Start a Business During COVID-19? YES!
In the era of COVID-19, does it make sense to start a business?
Well, according to a recent article published by the U.S. Chamber of Commerce, Jeremy Shoykhet, founder of New York based delivery service SuperFast states, “While there are certainly some incredible challenges launching any business right now, the opportunity is also ripe to launch a new business. The disruption caused by COVID has triggered people to rethink their entire lives, providing a unique window of opportunity to offer new and exciting brands and services to consumers.
The opportunities are there, so yes it makes sense. The Chamber went on to say that businesses such as…
- Cleaning services. Many people and businesses are turning to professional cleaning services that can safely and effectively sanitize homes, offices, and restaurants.
- Delivery services. With many staying home and avoiding nonessential outings, people are increasingly relying on delivery. Retail delivery, as well as food, grocery, and meal prep delivery, are seeing particularly strong demand.
- Fitness equipment and online fitness classes. Most gyms and fitness studios have limited in-person capacities right now, so consumers are turning to fitness equipment companies and virtual classes to stay fit without leaving the house.
- Landscaping/yard care companies. Rather than going out or on vacation, people are spending more time at home with family or hosting smaller outdoor get-togethers. As a result, landscaping and yard care companies are seeing even more business than usual.
… are thriving during COVID-19.
And if you’re considering a startup for scale. Forbes Magazine lists industries such as
- SaaS (Software as a Service)
- Collaboration Software
- And Health Tech
as real opportunities.
Regardless of industry, business type, or size, the keys to being successful in business during COVID-19 are:
Focus on Solving Problems (Don’t be product or service-centric)
Your dream may be to create a business wear fashion line (business suits, women business dresses, etc.) However, consumer needs are different. They are working from home in more relaxed, less formal circumstances and their clothing choices reflect that (i.e., casual, leisurewear, etc.).
The point is, do not become wedded to the dream, but connect with solving a problem/meeting a need that will make your business successful.
Identify Gaps That Your Competition Is Not Addressing
Kpelle Designs owner Gwanyan Barker recognize more women were wearing turbans, however, the mask requirement made it inconvenient for them to wear them comfortably. She created the “EarSaver” which eliminates a problem that no one else addresses.
Commit to Learning How the Money Works
A former director of the SBA identified the biggest problem for new business owners as not understanding how the money works. If the money does not work, the business does not work. When COVID-19 hit, a large percentage of business owners did not understand basic business financial fundamentals and did not have adequate financial records which resulted in:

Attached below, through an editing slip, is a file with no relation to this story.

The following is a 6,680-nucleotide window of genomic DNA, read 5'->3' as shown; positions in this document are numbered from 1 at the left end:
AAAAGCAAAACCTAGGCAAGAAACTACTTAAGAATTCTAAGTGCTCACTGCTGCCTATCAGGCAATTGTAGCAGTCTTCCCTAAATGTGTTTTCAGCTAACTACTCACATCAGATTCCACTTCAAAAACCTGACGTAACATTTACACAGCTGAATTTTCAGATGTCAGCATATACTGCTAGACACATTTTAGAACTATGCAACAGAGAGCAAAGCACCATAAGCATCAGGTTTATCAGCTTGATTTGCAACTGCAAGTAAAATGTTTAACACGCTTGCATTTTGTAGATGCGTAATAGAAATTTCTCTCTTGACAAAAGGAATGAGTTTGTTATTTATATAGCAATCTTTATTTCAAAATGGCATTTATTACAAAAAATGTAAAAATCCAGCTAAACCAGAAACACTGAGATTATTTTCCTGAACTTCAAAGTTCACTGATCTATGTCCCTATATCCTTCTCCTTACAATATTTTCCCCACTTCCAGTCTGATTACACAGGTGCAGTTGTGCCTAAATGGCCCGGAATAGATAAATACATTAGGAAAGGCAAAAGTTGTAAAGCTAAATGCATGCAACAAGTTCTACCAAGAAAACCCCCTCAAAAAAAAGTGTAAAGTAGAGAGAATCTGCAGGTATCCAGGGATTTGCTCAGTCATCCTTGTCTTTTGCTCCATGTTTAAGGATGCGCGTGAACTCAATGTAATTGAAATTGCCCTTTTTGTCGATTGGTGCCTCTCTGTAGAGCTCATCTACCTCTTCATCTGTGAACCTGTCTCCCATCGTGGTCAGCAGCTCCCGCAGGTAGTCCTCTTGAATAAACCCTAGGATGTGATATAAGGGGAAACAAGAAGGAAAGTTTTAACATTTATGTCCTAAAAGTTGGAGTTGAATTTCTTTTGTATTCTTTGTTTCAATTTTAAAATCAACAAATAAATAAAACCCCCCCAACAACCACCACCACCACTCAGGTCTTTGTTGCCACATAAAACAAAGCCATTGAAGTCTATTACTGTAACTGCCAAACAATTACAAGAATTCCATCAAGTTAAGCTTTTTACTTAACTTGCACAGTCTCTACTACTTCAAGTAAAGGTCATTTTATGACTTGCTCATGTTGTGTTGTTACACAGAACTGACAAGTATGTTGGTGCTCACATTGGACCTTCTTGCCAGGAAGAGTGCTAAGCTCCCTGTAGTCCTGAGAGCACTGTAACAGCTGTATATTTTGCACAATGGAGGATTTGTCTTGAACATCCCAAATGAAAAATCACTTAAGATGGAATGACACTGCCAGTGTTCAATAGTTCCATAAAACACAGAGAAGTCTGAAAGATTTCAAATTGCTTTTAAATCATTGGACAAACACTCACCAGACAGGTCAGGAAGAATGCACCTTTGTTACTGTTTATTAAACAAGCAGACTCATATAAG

- Inability to apply for or qualify for financial assistance grants and loans
- Inability to make the necessary financial adjustments to survive the reduction or loss of revenue
- Inability to describe or demonstrate their issues and needs to organizations and professionals who could help them
Learn from COVID-19
I spoke to several clients about what they learned from COVID-19. Here’s their take on running a business during COVID.
I have spent the past few months focusing on making our business stronger in business fundamentals (i.e., establishing key performance indicators, tightening our processes for remaining connected to our customers, sharpening our ability to identify customer problems and needs).
You have to offer multiple channels for customers to access your products/services. When one channel is down (e.g., brick and mortar retail stores), you want to have other channels (i.e. e-Commerce, Social Media).
It’s important to have flexibility and adaptability built into a business model. Pivoting is one thing, being able to execute it is another. An example of flexibility/adaptability in my model is hiring people who have the ability to do more than one thing. That way we can adjust on the fly.
A “New Normal”
How we do business has been dramatically changed as a result of the COVID-19 Pandemic, coining the phrase “New Normal”.
However, despite the challenges – and there are many, opportunities will emerge as we work our way through and out of the pandemic.
For entrepreneurs and startup business owners with imagination and grit, the new normal gives rise to new and more agile business models, new products, and new or enhanced services.
Obviously, not every business will be able to pivot or even survive. Yet, the resiliency of the marketplace and the desire of individuals to succeed will prevail in the long run.
With that said, for startups, and understanding of fundamental business principles will still be important.
Now more than ever, distinguishing your business from the competition will be key to not only surviving but thriving.
Knowing who your competitors are, and how they are doing business in the marketplace will be invaluable in making sure that your business serves its clients best.
And lastly, the money. Whether it’s crowdfunding, PPP, or savings, understanding how to make the best financial decisions will determine the survivability of small businesses.
While all of our students and graduates have been impacted by the pandemic, most continue to serve their customers and thrive.